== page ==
WASHINGTON, Sept. 5 (UPI) -- Democratic presidential hopeful Hillary Clinton said her use of a private email server while secretary of state wasn't the "best choice" but declined to apologize for the decision to use it.
In an interview with NBC News, the Democratic frontrunner said she is "sorry" there has been so much controversy, but she didn't "stop and think" about her email setup when she became the nation's top diplomat in 2009. When asked directly, "Are you sorry?," she said she wishes she had "made a different choice." She said the choice should not raise questions about her judgement as she seeks the nomination for the 2016 election.
"I was not thinking a lot when I got in. There was so much work to be done. We had so many problems around the world," Clinton said Friday to NBC's Andrea Mitchell. "I didn't really stop and think what kind of email system will there be?"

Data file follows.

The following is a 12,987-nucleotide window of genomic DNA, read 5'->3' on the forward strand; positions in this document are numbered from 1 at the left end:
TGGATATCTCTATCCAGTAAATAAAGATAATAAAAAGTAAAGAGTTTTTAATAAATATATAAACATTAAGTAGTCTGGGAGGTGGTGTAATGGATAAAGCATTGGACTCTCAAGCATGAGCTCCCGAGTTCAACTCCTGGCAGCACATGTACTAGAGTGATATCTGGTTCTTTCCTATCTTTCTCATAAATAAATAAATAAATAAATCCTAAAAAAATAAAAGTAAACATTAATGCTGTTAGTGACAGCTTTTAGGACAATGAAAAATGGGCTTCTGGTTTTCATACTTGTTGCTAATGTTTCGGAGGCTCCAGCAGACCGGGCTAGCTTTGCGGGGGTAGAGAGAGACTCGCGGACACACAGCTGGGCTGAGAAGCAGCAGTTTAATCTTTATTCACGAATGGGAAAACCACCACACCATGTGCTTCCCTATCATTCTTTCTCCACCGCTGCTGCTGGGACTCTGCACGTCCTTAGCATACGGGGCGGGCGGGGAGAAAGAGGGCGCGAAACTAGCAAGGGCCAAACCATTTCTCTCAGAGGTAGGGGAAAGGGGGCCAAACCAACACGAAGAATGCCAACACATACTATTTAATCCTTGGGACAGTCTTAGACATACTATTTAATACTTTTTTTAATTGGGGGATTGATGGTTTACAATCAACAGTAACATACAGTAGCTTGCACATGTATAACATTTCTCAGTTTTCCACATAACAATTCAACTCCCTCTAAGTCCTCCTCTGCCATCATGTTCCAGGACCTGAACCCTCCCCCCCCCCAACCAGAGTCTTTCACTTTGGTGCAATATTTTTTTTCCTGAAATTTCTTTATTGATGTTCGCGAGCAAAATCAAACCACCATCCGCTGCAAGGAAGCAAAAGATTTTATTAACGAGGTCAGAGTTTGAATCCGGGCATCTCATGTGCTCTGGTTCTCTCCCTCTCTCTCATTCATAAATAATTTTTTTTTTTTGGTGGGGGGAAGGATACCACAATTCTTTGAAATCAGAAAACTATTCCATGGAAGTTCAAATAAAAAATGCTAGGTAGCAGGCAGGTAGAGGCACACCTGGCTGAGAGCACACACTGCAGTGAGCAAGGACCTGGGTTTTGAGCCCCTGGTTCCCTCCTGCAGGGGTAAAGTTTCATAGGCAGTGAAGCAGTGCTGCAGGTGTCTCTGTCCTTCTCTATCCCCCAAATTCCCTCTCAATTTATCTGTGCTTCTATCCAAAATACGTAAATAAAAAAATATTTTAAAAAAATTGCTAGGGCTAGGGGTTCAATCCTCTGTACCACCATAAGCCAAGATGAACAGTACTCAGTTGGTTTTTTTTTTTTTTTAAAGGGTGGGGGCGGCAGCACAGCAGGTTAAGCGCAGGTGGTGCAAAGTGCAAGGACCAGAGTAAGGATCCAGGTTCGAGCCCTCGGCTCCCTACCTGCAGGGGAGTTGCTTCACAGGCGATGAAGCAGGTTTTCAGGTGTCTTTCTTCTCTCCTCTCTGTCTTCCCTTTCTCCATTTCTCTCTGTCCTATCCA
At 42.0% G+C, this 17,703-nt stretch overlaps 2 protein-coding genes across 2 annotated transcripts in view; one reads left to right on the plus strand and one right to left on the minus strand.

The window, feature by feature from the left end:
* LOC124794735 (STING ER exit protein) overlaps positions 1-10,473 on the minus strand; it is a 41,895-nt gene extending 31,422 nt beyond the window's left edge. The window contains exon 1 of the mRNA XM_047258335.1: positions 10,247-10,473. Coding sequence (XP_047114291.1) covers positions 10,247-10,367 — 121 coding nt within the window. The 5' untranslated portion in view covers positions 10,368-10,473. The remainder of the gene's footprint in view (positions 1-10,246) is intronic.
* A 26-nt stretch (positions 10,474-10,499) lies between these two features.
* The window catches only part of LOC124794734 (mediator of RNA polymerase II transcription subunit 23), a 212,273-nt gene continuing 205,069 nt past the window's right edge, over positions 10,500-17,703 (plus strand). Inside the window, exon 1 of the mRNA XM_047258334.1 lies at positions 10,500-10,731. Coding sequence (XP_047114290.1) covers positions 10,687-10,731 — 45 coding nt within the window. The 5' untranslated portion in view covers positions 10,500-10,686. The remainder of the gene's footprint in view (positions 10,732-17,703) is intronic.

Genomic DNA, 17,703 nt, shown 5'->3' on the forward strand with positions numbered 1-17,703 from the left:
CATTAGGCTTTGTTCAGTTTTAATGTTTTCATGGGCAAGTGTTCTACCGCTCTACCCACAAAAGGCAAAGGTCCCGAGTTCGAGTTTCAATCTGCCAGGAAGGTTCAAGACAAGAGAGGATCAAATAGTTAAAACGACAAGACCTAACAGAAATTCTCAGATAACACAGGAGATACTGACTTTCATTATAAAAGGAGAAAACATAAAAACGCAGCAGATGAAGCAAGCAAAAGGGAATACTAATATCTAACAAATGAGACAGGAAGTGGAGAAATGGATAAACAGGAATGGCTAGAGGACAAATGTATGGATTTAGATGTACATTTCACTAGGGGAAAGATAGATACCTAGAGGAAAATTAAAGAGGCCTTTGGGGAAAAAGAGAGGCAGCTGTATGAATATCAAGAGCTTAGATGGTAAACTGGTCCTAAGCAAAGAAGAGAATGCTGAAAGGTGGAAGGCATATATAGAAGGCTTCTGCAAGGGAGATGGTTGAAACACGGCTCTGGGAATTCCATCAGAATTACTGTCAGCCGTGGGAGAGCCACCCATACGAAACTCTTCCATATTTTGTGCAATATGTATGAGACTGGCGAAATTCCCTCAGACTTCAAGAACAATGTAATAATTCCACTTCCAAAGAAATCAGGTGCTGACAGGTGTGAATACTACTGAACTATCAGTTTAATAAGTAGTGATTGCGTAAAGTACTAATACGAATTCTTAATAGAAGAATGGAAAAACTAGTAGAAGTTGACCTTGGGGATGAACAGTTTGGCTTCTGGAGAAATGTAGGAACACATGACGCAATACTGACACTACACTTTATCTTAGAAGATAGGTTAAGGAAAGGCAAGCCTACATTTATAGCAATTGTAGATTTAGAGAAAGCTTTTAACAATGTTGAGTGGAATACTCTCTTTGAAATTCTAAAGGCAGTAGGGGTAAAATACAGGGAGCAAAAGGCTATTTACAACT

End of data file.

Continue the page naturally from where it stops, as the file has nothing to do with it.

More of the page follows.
Republicans have criticized Clinton's unwillingness to apologize for the decision to use a private email account for official business and have a server based at her home in suburban New York. The Washington Post reported Clinton and her family personally paid State Department staffer Bryan Pagliano to maintain the server during her tenure.
The arrangement allowed Clinton to retain personal control over the system she used for public and private business. Her campaign said the procedure was set in place to ensure taxpayer dollars were not used on a private server shared by the Clinton family and others. Earlier this week, Pagliano told a congressional committee he would invoke his Fifth Amendment rights if asked about the setup.
"At the end of the day, I am sorry that this has been confusing to people and has raised a lot of questions, but there are answers to all these questions," Clinton said. "And I take responsibility and it wasn't the best choice."
In the NBC interview, only her third nationally televised interview since announcing her campaign in April, Clinton also discussed Vice President Joe Biden's interest in a potential Democratic bid, her plans to address the Iran nuclear deal and her views of Republican frontrunner Donald Trump.